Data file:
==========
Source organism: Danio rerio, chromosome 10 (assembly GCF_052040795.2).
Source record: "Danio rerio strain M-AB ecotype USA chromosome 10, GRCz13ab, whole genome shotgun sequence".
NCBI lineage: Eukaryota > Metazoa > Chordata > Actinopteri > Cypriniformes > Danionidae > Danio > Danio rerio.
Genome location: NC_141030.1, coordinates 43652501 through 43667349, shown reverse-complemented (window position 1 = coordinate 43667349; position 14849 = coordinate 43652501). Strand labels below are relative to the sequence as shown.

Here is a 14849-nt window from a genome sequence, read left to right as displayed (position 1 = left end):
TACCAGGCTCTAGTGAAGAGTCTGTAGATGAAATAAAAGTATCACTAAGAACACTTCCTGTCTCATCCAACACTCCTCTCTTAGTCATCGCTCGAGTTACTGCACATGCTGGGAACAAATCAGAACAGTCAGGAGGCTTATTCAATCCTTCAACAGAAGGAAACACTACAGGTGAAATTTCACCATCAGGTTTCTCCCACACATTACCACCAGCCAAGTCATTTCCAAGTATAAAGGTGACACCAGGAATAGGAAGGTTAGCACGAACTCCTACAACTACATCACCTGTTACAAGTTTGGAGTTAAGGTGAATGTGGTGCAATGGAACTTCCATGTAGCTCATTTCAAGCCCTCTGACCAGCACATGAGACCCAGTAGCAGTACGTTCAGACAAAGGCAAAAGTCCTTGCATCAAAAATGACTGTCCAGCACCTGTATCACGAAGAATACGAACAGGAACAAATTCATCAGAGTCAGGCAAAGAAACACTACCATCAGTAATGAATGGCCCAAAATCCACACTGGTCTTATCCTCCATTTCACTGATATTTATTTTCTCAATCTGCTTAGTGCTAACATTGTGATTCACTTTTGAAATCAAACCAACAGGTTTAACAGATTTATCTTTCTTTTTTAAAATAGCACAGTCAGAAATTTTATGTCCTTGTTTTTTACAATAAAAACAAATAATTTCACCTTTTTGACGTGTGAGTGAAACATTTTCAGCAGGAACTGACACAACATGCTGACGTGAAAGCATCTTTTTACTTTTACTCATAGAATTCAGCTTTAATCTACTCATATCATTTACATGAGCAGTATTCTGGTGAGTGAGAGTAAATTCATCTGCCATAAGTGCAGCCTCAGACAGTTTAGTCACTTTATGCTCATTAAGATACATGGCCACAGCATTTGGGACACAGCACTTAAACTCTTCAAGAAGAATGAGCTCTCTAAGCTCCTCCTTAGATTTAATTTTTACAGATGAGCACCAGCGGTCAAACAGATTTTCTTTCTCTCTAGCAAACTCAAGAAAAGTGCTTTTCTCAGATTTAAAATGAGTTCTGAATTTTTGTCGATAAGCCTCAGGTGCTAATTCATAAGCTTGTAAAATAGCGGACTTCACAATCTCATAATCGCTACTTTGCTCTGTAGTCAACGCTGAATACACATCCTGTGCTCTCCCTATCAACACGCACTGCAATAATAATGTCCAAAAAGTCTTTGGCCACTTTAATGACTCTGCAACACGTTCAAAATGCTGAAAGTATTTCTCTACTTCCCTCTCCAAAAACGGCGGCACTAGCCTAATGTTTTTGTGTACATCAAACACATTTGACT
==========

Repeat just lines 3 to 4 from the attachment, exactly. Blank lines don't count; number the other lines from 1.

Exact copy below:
NCBI lineage: Eukaryota > Metazoa > Chordata > Actinopteri > Cypriniformes > Danionidae > Danio > Danio rerio.
Genome location: NC_141030.1, coordinates 43652501 through 43667349, shown reverse-complemented (window position 1 = coordinate 43667349; position 14849 = coordinate 43652501). Strand labels below are relative to the sequence as shown.